“I don’t like to scaremonger and I’ve written positively on China’s economy before (see links below), but from reading what’s in the media, both domestic and international, this year is going to be a challenging one for China. The economy has to change. The Chinese leaders acknowledge this, but the previous administration did not do enough, in my opinion. The Government is struggling to stop property prices from climbing. A large percentage of properties are merely investments with no occupants in them, even though there is a shortage of housing for the general public. So these two issues coupled with the U.S. Fed’s intention to stem its stimulus is having an impact here – it will dry up the cheap money.
“So how would this all affect New Zealand’s economy? It has been said that “China is where New Zealand’s economic future is being built”. At present New Zealand’s exports are doing extremely well, with China now being New Zealand’s largest export market – mainly due to increased sales of milk products and pinus radiata logs. Fonterra’s problems appear to have been largely forgotten and hopefully it should not affect their future trade with China.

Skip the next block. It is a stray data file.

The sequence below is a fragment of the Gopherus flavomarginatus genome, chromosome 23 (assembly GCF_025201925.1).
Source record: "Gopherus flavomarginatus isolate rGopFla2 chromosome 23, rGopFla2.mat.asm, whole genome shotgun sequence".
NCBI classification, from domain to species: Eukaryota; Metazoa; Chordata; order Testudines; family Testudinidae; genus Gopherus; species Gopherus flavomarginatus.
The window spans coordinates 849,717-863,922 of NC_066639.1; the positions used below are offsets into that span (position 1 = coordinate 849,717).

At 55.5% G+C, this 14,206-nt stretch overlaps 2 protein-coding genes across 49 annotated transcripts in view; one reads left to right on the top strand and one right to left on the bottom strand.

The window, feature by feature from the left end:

“So, there are a lot of risks. But even if China’s economy experiences a hard landing, I can’t see New Zealand’s dairy sales to China being hit that hard. And with regard to reining in officials’ lavish spending … well that’s not going to influence New Zealand milk and log sales to China. They are not luxury goods. And the recent change of events should not discourage smaller NZ companies from pursuing sales and co-operation in China. Companies like Hamilton-based BioVittoria, which has a Chinese subsidiary and specialises in Monk Fruit – a product of China and only grown there, are probably safe if they work in the humble, hardworking style of Rewi Alley. He was instrumental in helping China set up many successful co-operatives and education programmes and is recognised as one of the 10 well-loved friends of China.
“Territorial disputes, particularly the one with Japan, could have an affect on trade … not only with Japan but also its allies. New Zealand may escape any fallout if it avoids taking sides. Of course, New Zealand and China have always co-operated in many ways useful to both countries because of their historical ties, so we wouldn’t want to ruin this friendship by wading into a messy territorial squabble.
“Finally, China’s economy is coming off the boil. Growth is slowing, but unless something rather major were to happen, either domestic instablility, mass anti-Government protests for instance or conflict in the East China Sea, then I can’t see much change in New Zealand’s trade relations with China.
“New Zealand’s economy today goes hand-in-hand with China’s. Let’s hope that Xi Jinping can resolve its problems to the satisfaction of most, if not all, his countrymen in the coming months and years.”
Henry Acland, February 2014